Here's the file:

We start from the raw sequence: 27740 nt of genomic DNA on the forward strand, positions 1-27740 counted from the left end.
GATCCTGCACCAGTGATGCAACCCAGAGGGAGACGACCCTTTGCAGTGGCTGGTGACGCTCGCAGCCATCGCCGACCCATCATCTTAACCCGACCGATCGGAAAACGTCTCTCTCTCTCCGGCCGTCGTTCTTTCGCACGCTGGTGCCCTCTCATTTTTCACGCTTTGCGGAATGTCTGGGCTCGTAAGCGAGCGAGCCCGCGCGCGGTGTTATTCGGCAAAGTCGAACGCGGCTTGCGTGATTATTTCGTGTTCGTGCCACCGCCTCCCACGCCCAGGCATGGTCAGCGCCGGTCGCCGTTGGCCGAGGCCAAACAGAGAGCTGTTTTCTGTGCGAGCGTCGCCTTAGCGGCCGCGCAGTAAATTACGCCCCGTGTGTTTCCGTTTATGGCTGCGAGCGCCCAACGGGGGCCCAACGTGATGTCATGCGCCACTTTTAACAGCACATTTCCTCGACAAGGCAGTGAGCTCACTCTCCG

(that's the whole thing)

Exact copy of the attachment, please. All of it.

We start from the raw sequence: 27740 nt of genomic DNA on the forward strand, positions 1-27740 counted from the left end.
GATCCTGCACCAGTGATGCAACCCAGAGGGAGACGACCCTTTGCAGTGGCTGGTGACGCTCGCAGCCATCGCCGACCCATCATCTTAACCCGACCGATCGGAAAACGTCTCTCTCTCTCCGGCCGTCGTTCTTTCGCACGCTGGTGCCCTCTCATTTTTCACGCTTTGCGGAATGTCTGGGCTCGTAAGCGAGCGAGCCCGCGCGCGGTGTTATTCGGCAAAGTCGAACGCGGCTTGCGTGATTATTTCGTGTTCGTGCCACCGCCTCCCACGCCCAGGCATGGTCAGCGCCGGTCGCCGTTGGCCGAGGCCAAACAGAGAGCTGTTTTCTGTGCGAGCGTCGCCTTAGCGGCCGCGCAGTAAATTACGCCCCGTGTGTTTCCGTTTATGGCTGCGAGCGCCCAACGGGGGCCCAACGTGATGTCATGCGCCACTTTTAACAGCACATTTCCTCGACAAGGCAGTGAGCTCACTCTCCG